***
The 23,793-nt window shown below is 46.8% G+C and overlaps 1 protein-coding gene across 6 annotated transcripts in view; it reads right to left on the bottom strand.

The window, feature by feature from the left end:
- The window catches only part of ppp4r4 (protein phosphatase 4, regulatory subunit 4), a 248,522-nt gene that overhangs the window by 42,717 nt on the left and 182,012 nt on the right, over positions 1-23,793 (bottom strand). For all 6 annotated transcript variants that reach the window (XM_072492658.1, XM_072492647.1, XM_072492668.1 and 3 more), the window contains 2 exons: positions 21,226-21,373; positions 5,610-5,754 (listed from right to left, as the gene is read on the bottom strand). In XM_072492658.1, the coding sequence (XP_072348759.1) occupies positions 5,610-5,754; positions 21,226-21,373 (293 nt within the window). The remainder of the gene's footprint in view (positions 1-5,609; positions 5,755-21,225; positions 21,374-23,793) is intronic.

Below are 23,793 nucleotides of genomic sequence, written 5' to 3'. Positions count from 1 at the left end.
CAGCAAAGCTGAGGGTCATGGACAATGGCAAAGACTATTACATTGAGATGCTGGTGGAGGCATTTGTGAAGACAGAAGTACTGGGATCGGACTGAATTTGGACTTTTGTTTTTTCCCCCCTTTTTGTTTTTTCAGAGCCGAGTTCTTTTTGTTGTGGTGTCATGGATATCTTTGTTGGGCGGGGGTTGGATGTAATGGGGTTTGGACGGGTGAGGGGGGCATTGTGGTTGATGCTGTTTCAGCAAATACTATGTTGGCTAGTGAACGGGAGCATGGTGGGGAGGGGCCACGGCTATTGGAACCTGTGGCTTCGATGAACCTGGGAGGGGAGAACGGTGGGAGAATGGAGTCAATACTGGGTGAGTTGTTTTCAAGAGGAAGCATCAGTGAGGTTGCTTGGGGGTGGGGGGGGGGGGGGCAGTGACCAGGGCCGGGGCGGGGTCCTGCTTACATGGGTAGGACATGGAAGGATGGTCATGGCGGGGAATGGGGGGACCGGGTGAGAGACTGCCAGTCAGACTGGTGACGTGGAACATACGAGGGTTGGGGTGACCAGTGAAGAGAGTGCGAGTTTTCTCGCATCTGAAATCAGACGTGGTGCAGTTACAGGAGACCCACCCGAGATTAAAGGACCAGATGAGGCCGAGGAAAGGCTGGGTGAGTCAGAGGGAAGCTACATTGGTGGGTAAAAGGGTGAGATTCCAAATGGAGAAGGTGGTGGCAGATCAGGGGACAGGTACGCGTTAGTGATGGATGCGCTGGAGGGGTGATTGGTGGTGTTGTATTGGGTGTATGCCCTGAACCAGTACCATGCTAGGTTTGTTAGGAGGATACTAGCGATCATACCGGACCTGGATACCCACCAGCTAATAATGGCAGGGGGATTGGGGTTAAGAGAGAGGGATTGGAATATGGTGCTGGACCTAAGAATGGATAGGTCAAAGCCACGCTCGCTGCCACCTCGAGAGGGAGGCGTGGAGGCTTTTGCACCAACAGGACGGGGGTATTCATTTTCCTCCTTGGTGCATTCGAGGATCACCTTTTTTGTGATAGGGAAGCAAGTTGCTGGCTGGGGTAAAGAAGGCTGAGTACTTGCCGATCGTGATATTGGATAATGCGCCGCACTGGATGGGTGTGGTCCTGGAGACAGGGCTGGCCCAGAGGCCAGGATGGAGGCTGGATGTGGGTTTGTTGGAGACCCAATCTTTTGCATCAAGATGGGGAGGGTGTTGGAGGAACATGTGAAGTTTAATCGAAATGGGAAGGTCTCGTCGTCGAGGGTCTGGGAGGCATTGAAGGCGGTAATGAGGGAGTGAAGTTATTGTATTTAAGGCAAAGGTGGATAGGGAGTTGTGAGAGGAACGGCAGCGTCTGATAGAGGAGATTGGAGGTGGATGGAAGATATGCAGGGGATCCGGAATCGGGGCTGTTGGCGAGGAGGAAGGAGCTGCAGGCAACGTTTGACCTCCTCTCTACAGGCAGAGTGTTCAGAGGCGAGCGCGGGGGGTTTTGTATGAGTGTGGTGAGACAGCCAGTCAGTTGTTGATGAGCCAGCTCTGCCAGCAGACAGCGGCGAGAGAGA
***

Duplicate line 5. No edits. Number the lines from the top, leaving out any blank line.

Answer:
CAGCAAAGCTGAGGGTCATGGACAATGGCAAAGACTATTACATTGAGATGCTGGTGGAGGCATTTGTGAAGACAGAAGTACTGGGATCGGACTGAATTTGGACTTTTGTTTTTTCCCCCCTTTTTGTTTTTTCAGAGCCGAGTTCTTTTTGTTGTGGTGTCATGGATATCTTTGTTGGGCGGGGGTTGGATGTAATGGGGTTTGGACGGGTGAGGGGGGCATTGTGGTTGATGCTGTTTCAGCAAATACTATGTTGGCTAGTGAACGGGAGCATGGTGGGGAGGGGCCACGGCTATTGGAACCTGTGGCTTCGATGAACCTGGGAGGGGAGAACGGTGGGAGAATGGAGTCAATACTGGGTGAGTTGTTTTCAAGAGGAAGCATCAGTGAGGTTGCTTGGGGGTGGGGGGGGGGGGGGCAGTGACCAGGGCCGGGGCGGGGTCCTGCTTACATGGGTAGGACATGGAAGGATGGTCATGGCGGGGAATGGGGGGACCGGGTGAGAGACTGCCAGTCAGACTGGTGACGTGGAACATACGAGGGTTGGGGTGACCAGTGAAGAGAGTGCGAGTTTTCTCGCATCTGAAATCAGACGTGGTGCAGTTACAGGAGACCCACCCGAGATTAAAGGACCAGATGAGGCCGAGGAAAGGCTGGGTGAGTCAGAGGGAAGCTACATTGGTGGGTAAAAGGGTGAGATTCCAAATGGAGAAGGTGGTGGCAGATCAGGGGACAGGTACGCGTTAGTGATGGATGCGCTGGAGGGGTGATTGGTGGTGTTGTATTGGGTGTATGCCCTGAACCAGTACCATGCTAGGTTTGTTAGGAGGATACTAGCGATCATACCGGACCTGGATACCCACCAGCTAATAATGGCAGGGGGATTGGGGTTAAGAGAGAGGGATTGGAATATGGTGCTGGACCTAAGAATGGATAGGTCAAAGCCACGCTCGCTGCCACCTCGAGAGGGAGGCGTGGAGGCTTTTGCACCAACAGGACGGGGGTATTCATTTTCCTCCTTGGTGCATTCGAGGATCACCTTTTTTGTGATAGGGAAGCAAGTTGCTGGCTGGGGTAAAGAAGGCTGAGTACTTGCCGATCGTGATATTGGATAATGCGCCGCACTGGATGGGTGTGGTCCTGGAGACAGGGCTGGCCCAGAGGCCAGGATGGAGGCTGGATGTGGGTTTGTTGGAGACCCAATCTTTTGCATCAAGATGGGGAGGGTGTTGGAGGAACATGTGAAGTTTAATCGAAATGGGAAGGTCTCGTCGTCGAGGGTCTGGGAGGCATTGAAGGCGGTAATGAGGGAGTGAAGTTATTGTATTTAAGGCAAAGGTGGATAGGGAGTTGTGAGAGGAACGGCAGCGTCTGATAGAGGAGATTGGAGGTGGATGGAAGATATGCAGGGGATCCGGAATCGGGGCTGTTGGCGAGGAGGAAGGAGCTGCAGGCAACGTTTGACCTCCTCTCTACAGGCAGAGTGTTCAGAGGCGAGCGCGGGGGGTTTTGTATGAGTGTGGTGAGACAGCCAGTCAGTTGTTGATGAGCCAGCTCTGCCAGCAGACAGCGGCGAGAGAGA